ELVIS AARON PRESLEY


One of the most significant cultural icons, successful in many genres:
Pop, Country, R&B, Adult Contemporary and Gospel

1935 BORN January 8

1977 DIED, overdose of prescription drugs, age 42

1946 – 1977 Actively singing and performing. Did not receive formal musical training, could not read music.

1948 Moved with parents from Tupelo, MS to Memphis, TN, lived in rooming houses.

1950 Formed small band with neighboring brothers, began working as an usher in Loew’s State Theater

1953 Performs: TILL I WALTZ AGAIN WITH YOU – a recent hit for singer Teresa Brewer, in wild, flashy clothes, competing in L.C. Humes’ High School Annual Minstrel show in April

1953 Sang HOUND DOG in La Crosse, Wisconsin. His autograph on the abdomen of one girl and her thigh prompts an urgent message sent from the Catholic diocese’s newspaper to FBI director J. Edgar Hoover, warning that Presley was a definite danger to the security of the USA!

1954 Musical career seriously began in Memphis at age 13 with SUN RECORDS, producer Sam Phillips

1954 Cut his second acetate at Sun Records, I’LL NEVER STAND IN YOUR WAY, and another, IT WOULDN’T BE THE SAME WITHOUT YOU

1954 Following an unsuccessfully long night of recording on July 5, Sam Phillips of SUN RECORDS suddenly hears the sound and performer he was seeking when Elvis begins riffing the song THAT’S ALL RIGHT by Arthur Cudrup. Next morning, Memphis DJ Dewey Phillips played the song on his RED, HOT AND BLUE SHOW. Listeners begin eagerly calling to know who the singer was. “INSTANT” SUCCESS!

1954 Performs on LOUISIANA HAYRIDE – The Opry’s adventurous rival show broadcast to 198 radio stations in 28 states. He continues to perform for more than a year’s worth on that show. Inspired, Elvis discarded his $8 child sized guitar for the purchase of a Martin guitar for $175. His trio band begins playing.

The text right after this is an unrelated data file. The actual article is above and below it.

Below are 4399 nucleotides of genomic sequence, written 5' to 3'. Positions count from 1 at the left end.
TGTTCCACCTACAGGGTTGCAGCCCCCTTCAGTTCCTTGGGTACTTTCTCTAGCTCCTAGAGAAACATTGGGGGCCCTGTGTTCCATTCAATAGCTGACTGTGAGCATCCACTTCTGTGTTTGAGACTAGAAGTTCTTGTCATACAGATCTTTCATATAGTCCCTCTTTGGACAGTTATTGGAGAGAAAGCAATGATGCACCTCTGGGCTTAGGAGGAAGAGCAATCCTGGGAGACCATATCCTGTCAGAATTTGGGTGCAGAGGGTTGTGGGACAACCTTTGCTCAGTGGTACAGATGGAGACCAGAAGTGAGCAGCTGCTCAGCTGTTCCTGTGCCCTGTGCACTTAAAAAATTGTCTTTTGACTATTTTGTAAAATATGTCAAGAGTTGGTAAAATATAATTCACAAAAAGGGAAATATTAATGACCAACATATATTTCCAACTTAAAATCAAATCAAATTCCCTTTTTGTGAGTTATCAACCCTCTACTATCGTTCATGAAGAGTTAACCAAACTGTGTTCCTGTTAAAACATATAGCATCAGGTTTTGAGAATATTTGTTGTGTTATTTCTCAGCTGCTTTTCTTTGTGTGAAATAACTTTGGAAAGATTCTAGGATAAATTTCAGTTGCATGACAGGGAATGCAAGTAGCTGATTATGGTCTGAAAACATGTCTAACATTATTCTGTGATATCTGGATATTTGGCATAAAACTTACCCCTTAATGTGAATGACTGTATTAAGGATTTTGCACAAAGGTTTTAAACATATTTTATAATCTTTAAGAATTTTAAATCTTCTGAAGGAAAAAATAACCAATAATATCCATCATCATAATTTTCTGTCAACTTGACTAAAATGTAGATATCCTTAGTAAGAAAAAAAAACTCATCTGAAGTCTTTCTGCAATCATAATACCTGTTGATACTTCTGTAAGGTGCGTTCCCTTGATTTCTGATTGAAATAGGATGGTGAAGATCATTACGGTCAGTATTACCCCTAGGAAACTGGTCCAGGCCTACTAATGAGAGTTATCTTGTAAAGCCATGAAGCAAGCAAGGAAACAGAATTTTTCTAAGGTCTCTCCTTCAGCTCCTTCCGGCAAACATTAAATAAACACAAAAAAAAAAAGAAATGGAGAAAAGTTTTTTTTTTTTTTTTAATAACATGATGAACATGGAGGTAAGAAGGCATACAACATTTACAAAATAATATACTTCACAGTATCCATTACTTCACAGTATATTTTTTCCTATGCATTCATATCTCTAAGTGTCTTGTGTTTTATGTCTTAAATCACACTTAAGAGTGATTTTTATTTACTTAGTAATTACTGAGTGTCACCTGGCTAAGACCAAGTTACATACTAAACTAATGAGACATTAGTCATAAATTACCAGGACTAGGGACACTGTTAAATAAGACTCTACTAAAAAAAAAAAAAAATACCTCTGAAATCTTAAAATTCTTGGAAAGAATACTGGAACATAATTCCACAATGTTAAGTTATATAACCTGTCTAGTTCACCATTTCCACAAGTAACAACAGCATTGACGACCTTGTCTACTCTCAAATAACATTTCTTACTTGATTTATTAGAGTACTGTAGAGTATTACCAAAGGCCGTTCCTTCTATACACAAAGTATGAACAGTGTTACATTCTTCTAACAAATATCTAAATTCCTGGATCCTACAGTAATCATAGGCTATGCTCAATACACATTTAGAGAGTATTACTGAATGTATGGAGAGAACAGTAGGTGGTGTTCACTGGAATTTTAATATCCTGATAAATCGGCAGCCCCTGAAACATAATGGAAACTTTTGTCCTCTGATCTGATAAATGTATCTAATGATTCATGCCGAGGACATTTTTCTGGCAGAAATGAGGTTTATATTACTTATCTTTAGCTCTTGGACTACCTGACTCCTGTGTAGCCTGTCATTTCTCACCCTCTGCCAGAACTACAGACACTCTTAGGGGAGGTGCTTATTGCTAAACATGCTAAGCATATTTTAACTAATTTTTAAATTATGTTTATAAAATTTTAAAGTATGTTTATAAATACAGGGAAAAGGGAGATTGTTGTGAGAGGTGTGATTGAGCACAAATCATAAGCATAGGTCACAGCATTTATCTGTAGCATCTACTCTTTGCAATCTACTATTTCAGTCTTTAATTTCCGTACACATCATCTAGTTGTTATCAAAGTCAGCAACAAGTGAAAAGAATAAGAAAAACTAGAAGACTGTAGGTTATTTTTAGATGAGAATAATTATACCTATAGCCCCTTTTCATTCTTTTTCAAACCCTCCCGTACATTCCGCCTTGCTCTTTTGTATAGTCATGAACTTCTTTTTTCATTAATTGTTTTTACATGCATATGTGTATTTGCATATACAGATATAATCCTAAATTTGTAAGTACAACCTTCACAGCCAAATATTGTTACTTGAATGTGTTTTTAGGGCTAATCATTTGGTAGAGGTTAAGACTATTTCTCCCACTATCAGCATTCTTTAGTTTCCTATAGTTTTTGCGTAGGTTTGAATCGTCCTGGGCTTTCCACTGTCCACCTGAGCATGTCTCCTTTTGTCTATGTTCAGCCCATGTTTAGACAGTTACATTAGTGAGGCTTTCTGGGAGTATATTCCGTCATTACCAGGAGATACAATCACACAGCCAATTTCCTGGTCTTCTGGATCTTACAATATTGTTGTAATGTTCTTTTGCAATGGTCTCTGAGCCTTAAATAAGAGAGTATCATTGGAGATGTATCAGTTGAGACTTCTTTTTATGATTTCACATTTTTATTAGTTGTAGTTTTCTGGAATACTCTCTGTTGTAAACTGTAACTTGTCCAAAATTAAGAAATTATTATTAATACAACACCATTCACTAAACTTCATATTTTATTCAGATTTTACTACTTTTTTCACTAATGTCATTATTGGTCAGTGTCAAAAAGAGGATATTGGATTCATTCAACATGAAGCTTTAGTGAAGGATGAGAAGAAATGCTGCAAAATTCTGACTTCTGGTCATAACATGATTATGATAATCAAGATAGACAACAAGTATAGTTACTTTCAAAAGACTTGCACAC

1954 First television appearance: KSLA-TV. Played music considered ROCKABILLY.

1955 RCA VICTOR acquires Presley’s contract, managed by Colonel Tom Parker for more than two decades.

1956 First single: HEARTBREAK HOTEL, (Blue Suede Shoes) released by RCA Victor in January 27. Claims were made about how Presley urged the young to believe in themselves, unifying the generation.

1956 Camera angles show Elvis only from the waist up (and he was ordered not to gyrate) when appearing on CBS Television City in Los Angeles on the ED SULLIVAN SHOW, hosted that night by actor Charles Laughton.

1956 Performs live at the Mississippi-Alabama Fairgrounds in Tupelo in September. Fifty National Guardsmen were added to the police security to control the crowd

1956 December 4, Elvis has an impromptu jam session turned into a recording session with Johnny Cash, Jerry Lee Lewis. Phillips ensures the session is recorded.

1956 60 million viewers preferred to watch the STEVE ALLEN SHOW over the ED SULLIVAN SHOW. A judge in Jacksonville, FL ordered Presley to tame his act.

1956 Film debut: LOVE ME TENDER

1957 Singles released: TOO MUCH, ALL SHOOK UP, LET ME BE YOUR TEDDY BEAR

1957 Third, final appearance on the ED SULLIVAN SHOW, shown from waist up only. Two days later Presley was classified A-1 and drafted into military service.

1957 Purchased an 18-room mansion he names GRACELAND on March 19 for $102,500. Nine miles from downtown Memphis the house was for him and his parents.

1957 October, films: JAILHOUSE ROCK with Judy Tyler

1958 March 24, drafted into military service, Sergeant w 1st Medium Tank Battalion,
32nd Armor Regiment, 3rd Armored Division. Received GOOD CONDUCT MEDAL

1958 Mother was diagnosed with hepatitis. She died when he was on leave on Aug 12

1958 Following training at Ft. Hood, TX. Introduced to 14-yr-old Priscilla Beaulieu.

1960-1968 Seven years break from live performances